Sample 3: Podcast
At IRSC Virtual Campus we, not only help faculty design and develop online instruction, but we also offer a variety of professional development opportunities. One of them is the Virtual Campus Instructor Training (VCIT), which is a series of online classes they can take to improve their skills and use towards recertification.
The purpose of this project is to add this podcast and the infographic on "Cognitive Load Reduction - Segmentation and Signaling" (available at http://www.easel.ly/browserEasel/3277492) to the online training course for IRSC Virtual Campus instructors.
This podcast is to be a separate instructional piece that supplements the infographic. However, this podcast is not supposed to be played in conjunction with the infographic in order to avoid cognitive overload.
By using an infographic and a podcast in VCIT, we will be modeling formats and instructional strategies we would like our instructors to use in their online classes. Therefore, we are planning to have VCIT attendees create an infographic and a podcast (that they can use with their own students) as part of their assignments in this training series.
The equipment used was a Blue Snow Ball microphone connected to my personal computer.
The software used for recording and editing the sound files was the open source software Audacity.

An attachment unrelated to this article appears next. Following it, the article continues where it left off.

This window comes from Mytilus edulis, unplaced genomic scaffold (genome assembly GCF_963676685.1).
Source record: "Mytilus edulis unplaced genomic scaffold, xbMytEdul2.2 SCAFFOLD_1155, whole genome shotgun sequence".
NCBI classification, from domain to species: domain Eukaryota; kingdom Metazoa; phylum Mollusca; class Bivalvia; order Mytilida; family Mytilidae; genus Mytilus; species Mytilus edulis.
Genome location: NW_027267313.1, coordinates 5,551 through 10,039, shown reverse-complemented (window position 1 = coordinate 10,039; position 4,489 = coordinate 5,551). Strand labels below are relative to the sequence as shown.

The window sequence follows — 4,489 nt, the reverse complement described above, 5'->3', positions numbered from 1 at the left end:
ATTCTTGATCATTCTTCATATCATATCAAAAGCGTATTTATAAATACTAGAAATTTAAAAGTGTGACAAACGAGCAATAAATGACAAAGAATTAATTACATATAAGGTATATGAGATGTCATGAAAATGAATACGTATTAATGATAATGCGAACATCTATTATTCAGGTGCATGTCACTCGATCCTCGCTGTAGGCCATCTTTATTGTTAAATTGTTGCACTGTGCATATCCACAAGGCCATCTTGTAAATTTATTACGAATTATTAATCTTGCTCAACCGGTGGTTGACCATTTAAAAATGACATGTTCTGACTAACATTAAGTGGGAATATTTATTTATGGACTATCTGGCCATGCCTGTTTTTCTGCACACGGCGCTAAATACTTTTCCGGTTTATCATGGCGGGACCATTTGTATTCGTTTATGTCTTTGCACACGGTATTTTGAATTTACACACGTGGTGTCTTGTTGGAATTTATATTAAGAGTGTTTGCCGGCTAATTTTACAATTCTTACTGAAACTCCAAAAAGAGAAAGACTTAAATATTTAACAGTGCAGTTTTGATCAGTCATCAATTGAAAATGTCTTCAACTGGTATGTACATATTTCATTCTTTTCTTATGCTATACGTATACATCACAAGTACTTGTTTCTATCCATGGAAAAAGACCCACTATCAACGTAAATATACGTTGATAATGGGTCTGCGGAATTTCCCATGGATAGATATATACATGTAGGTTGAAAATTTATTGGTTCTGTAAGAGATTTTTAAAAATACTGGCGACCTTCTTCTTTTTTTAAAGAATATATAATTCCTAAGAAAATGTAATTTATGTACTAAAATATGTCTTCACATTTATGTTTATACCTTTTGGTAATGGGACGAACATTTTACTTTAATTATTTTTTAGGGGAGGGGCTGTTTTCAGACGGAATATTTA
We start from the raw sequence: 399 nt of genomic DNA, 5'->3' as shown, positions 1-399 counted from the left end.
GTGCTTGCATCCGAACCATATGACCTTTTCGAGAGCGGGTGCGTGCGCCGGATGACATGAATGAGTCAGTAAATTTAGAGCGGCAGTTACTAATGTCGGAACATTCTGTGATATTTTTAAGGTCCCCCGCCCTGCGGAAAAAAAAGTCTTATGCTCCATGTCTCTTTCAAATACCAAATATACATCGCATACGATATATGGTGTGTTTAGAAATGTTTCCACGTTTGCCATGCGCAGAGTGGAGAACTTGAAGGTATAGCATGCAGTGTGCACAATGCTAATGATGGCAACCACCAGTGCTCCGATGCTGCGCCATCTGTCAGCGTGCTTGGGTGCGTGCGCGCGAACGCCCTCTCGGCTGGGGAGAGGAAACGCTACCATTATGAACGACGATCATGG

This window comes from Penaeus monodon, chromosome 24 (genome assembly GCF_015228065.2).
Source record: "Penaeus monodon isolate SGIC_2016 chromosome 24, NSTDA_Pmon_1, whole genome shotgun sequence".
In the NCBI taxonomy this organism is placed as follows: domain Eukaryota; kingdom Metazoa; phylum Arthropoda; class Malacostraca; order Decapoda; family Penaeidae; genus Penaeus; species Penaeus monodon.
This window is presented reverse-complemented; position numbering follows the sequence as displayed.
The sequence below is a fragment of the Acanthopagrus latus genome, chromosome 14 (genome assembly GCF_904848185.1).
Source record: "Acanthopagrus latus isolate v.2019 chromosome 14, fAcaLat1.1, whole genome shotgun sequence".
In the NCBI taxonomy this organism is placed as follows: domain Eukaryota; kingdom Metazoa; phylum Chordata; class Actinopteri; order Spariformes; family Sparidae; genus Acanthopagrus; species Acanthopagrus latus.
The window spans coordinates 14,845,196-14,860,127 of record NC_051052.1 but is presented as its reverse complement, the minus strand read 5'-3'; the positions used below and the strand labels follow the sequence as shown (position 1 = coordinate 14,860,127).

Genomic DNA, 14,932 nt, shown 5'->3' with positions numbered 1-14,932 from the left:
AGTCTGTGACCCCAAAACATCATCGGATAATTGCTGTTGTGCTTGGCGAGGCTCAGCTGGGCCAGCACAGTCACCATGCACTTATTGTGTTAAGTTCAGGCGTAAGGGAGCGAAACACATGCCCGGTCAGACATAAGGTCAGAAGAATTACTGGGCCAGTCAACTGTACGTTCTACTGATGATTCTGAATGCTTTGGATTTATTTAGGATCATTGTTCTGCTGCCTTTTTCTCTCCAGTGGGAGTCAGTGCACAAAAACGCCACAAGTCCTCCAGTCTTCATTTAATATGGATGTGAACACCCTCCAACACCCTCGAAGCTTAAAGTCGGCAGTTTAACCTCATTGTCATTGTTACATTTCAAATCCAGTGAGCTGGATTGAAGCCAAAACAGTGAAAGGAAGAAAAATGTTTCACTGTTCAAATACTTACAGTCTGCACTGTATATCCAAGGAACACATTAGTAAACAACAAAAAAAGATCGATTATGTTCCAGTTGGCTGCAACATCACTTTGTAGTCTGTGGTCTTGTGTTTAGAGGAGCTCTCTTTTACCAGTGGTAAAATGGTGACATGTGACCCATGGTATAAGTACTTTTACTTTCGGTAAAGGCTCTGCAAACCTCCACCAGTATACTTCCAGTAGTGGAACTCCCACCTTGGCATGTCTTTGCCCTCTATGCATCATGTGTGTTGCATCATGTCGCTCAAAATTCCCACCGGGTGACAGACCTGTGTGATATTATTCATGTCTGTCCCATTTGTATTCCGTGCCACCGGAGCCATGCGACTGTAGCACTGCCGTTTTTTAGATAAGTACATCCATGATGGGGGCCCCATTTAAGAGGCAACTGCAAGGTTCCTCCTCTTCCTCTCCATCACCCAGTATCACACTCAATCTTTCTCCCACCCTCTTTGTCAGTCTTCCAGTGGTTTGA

I entered the text of the script into a script timer to calculate the approximate length of the audio file (available at http://www.edgestudio.com/production/words-to-time-calculator).
A royalty free soundtrack was taken from:
Struttin' with Clarence by Martijn de Boer (NiGiD) (c) 2015 Licensed under a Creative Commons Attribution Noncommercial (3.0) license. http://dig.ccmixter.org/files/NiGiD/49816 Ft: Clarence Simpson
I had not had experience with optimizing sound quality for either podcasts or videocasts, because, at my workplace, we count on our videographers to do that. However, I learned it is important to know the basics of how a podcast or videocast should be planned, recorded, and edited. Those skills will be handy either when you are working alone or when you have a project management responsibility.
I found out that, often times, instructional designers can demand a better quality product from their team (or contractors) if instructional designers are knowledgeable of technical procedures such as the one involved in this project. These types of technical skills can definitely make us better project managers.